To answer what HTTPS is, first, we need to get rid of the question “What does HTTP stand for and how does it work?”. HTTP is one of the basic principles behind the World Wide Web. HyperText Transfer Protocol is responsible for the user’s connection with the web pages. It works in a very simple way:
- The client sends a request. This happens automatically when you enter a website’s domain, click the link, or access it through a search engine.
- The server, on which the page is stored, analyzes the request and details stored in it (for example, language). Then, it responds with the data package, which basically is a page itself.
- Every next interaction with the same page or a different one works the same way – it’s just a data exchange between the client and the server.
As you can see, it’s a pretty uncomplicated process, if not taking all the details into consideration.
Now, we’re ready to proceed to HTTPS. The S at the end stands for Security, with HTTPS meaning HyperText Transfer Protocol Secure. It’s the same basic protocol, but the one where your data is encrypted, thus greatly increasing security and minimizing the risk of your information being stolen.
That means the difference between HTTP and HTTPS is almost nonexistent, as the latter is exactly the same, with the exception of added Secure Socket Layers (SSL) or Transport Layer Security (TSL). However, SSL and TSL bring many changes. By encrypting the data, they change the algorithms of a web page’s interaction with a user, impacting not only security but also the work of search engines.
Back in the days, when the Internet was only getting popular, everyone used HTTP. Search engines were very basic and didn’t consider SSL or TSL protection as a big factor. That’s because this kind of protection used to cost money, which not everybody could afford. But today, all professional SEO Services know that search engines, Google namely, always check if a page has security protocols. There are so many free and cheap security options, that it’s almost impossible not to use one.
Getting back to SSL/TSL, here’s a very simplified example of how it works.
Data without encryption:
This is just a demonstration text and it doesn’t have any personal information. Please don’t steal this data.
Data with encryption:
The passage above looks like just a pile of symbols, right? Because it is. Only a client and server can understand the request behind it, making the interventions almost impossible.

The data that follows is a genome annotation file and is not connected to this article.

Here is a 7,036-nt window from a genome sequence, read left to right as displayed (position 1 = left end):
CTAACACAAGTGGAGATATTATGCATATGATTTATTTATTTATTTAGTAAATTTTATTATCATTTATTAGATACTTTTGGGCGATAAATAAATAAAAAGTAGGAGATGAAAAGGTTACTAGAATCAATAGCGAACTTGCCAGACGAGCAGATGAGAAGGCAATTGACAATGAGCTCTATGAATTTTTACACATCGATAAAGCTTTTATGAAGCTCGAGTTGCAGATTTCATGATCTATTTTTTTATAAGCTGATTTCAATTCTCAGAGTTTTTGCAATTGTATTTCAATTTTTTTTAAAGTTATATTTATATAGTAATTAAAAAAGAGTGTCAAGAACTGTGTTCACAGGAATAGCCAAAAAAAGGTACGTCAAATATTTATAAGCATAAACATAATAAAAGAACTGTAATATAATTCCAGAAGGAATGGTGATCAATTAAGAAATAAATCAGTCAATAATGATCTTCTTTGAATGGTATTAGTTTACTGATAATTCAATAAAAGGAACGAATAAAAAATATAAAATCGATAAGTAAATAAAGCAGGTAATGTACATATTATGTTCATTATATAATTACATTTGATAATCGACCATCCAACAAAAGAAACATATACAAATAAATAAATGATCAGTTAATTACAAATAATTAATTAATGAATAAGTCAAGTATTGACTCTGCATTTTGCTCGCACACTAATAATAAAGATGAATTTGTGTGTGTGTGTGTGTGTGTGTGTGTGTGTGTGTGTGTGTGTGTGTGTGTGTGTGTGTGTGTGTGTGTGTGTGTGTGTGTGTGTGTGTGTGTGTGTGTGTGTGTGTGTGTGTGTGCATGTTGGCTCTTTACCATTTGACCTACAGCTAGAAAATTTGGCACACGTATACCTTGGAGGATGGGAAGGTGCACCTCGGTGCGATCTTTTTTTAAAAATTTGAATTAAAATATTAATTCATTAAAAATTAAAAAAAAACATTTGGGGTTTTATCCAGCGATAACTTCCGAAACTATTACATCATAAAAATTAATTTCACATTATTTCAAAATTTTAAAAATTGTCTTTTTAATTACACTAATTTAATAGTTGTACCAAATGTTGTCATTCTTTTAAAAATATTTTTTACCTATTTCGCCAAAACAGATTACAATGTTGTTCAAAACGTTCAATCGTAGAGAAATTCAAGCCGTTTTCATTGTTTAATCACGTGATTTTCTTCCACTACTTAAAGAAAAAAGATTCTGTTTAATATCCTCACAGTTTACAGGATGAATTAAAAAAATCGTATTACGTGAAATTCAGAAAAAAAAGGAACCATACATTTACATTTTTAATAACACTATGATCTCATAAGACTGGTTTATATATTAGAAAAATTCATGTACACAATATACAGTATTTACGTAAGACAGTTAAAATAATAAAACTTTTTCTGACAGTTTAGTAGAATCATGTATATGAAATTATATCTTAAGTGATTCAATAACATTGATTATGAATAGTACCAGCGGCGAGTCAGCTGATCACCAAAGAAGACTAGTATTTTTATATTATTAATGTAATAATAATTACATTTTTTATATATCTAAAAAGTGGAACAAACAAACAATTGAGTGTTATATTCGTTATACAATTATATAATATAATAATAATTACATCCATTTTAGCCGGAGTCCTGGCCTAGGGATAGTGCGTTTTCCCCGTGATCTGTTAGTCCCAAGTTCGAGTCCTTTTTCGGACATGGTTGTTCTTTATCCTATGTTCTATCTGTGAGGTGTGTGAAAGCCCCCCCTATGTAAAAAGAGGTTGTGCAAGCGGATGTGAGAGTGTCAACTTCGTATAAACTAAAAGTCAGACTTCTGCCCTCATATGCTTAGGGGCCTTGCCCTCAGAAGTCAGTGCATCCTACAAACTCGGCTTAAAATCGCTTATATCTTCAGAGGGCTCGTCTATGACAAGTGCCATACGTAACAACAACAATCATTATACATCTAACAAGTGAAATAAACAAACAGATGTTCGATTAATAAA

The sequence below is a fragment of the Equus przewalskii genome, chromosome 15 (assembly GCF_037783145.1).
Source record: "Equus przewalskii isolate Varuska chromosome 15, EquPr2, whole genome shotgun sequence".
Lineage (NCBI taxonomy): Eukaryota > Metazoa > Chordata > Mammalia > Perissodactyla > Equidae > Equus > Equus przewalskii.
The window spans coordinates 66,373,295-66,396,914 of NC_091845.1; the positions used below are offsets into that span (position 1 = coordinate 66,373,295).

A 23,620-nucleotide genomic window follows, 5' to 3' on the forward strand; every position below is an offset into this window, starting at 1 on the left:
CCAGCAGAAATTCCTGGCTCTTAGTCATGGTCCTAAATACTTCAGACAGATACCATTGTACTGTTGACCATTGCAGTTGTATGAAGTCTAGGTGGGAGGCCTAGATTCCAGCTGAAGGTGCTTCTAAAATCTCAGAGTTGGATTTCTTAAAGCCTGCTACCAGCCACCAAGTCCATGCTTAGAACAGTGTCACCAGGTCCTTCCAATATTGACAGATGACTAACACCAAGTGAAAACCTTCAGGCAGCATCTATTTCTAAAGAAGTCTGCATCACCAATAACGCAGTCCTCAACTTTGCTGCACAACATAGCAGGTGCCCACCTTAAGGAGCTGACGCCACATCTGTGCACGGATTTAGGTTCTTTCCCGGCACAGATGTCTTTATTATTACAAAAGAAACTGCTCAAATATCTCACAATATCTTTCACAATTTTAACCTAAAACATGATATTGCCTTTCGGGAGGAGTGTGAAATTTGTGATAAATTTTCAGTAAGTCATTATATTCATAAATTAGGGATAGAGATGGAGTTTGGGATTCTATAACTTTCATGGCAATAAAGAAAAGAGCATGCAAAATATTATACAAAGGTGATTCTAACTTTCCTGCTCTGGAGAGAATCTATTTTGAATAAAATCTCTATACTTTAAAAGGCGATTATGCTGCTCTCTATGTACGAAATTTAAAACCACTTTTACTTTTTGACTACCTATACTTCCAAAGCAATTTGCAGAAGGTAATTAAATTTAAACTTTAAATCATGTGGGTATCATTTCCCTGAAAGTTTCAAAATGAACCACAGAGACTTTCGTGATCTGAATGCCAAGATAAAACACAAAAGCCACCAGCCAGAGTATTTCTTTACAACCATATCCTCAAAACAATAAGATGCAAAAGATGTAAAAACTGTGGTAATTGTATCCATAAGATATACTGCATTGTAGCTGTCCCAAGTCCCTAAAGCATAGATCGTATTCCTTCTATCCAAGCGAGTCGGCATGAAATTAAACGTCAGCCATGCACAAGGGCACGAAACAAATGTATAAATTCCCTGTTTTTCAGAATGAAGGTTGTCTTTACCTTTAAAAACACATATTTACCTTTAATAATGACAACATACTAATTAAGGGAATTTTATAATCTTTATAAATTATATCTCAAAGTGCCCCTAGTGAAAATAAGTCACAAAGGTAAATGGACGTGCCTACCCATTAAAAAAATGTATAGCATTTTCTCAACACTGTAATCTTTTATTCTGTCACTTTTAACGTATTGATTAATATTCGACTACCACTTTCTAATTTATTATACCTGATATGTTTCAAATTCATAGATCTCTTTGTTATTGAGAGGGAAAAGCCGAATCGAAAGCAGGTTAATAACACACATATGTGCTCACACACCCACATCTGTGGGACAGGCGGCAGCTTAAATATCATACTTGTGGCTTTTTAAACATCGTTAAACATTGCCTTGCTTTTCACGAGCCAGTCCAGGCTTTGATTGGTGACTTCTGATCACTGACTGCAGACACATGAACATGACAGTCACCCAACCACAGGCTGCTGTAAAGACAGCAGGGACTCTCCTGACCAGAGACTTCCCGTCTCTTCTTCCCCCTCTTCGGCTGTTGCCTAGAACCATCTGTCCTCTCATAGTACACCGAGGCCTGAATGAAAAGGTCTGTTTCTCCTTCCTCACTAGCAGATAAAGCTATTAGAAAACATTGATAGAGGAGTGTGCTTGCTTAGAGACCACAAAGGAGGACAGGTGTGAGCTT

But why and where would you want my data to be protected? The truth is – everywhere. Today, most websites have security layers. And those who do not are highlighted by the browser as “not safe”, and the users are notified immediately upon entering such pages.
For instance, if you’re buying something online and the online store doesn’t have SSL/TSL protection, all your payment information (credit card) can be stolen easily. There is plenty of free software that can intervene in someone else’s non-encrypted data without any problems.
But why would we give such a hint to everyone reading this article? Because as mentioned earlier, every website today has a security layer. If a page doesn’t, it’s either fishy and you should be very careful, or it’s really old, has been hacked thousand times, and the chances of you sending any important data are low.
Yet, always remember to pay attention to where you click, especially when visiting these old pages. It’s still possible to get viruses through these old-school “Click me and get 100$” scam links. No encryption can protect a user who “willingly” sends a request for the server to automatically send a virus. And that’s exactly how such virus-spreading links work.
Getting back to our matter, you really don’t want to visit a site with no protective layers. It may seem “innocent” at first. But remember about all of your personal information stored online, the auto-fills, and other convenient modern features.
All of them are very useful, but once the third party gets access even to the tiniest bit of data through the non-HTTPS website, the rest is just a matter of time. For instance, if you log in or sign up on a website with no security, most of your accounts will probably be hacked into.
You may ask now: but who would want my information? I’m not a public figure, so why would anyone need it? The answer is – most of such data and random people’s accounts are sold on the dark web, to be later used in half-legal, illegal, and even criminal activities. That’s why one should always pay attention to a site’s protection.
How does a website migrate from HTTP to HTTPS?
The first thing you need to do is to acquire an SSL/TSL certificate. There are countless options online, from free ones that will cover all your basic security needs, to the ones that provide top-notch protection. Also, check if your provider or hosting service offers their partners’ SSL/TSL certificates. They’re usually a great deal for non-complex websites.
If the certificate is acquired successfully, you’ll be notified with a “Certificate: valid” message on the page’s information tab. In Google Chrome it’s the (i) or “lock” icon on the very left of an address bar. If the page doesn’t have encryption or there are some important details about it, the “lock’ icon will be highlighted in red or orange respectively.
As you can see, there’s nothing complicated about HTTPS. Well, at least from the user’s perspective. Just like everything nowadays, complex engineering and programming have already been done for you by professionals. You only need to utilize the results of their work. Just remember the importance of using protection layers on your website. And, as a visitor, keep an eye on the presence of those and be careful.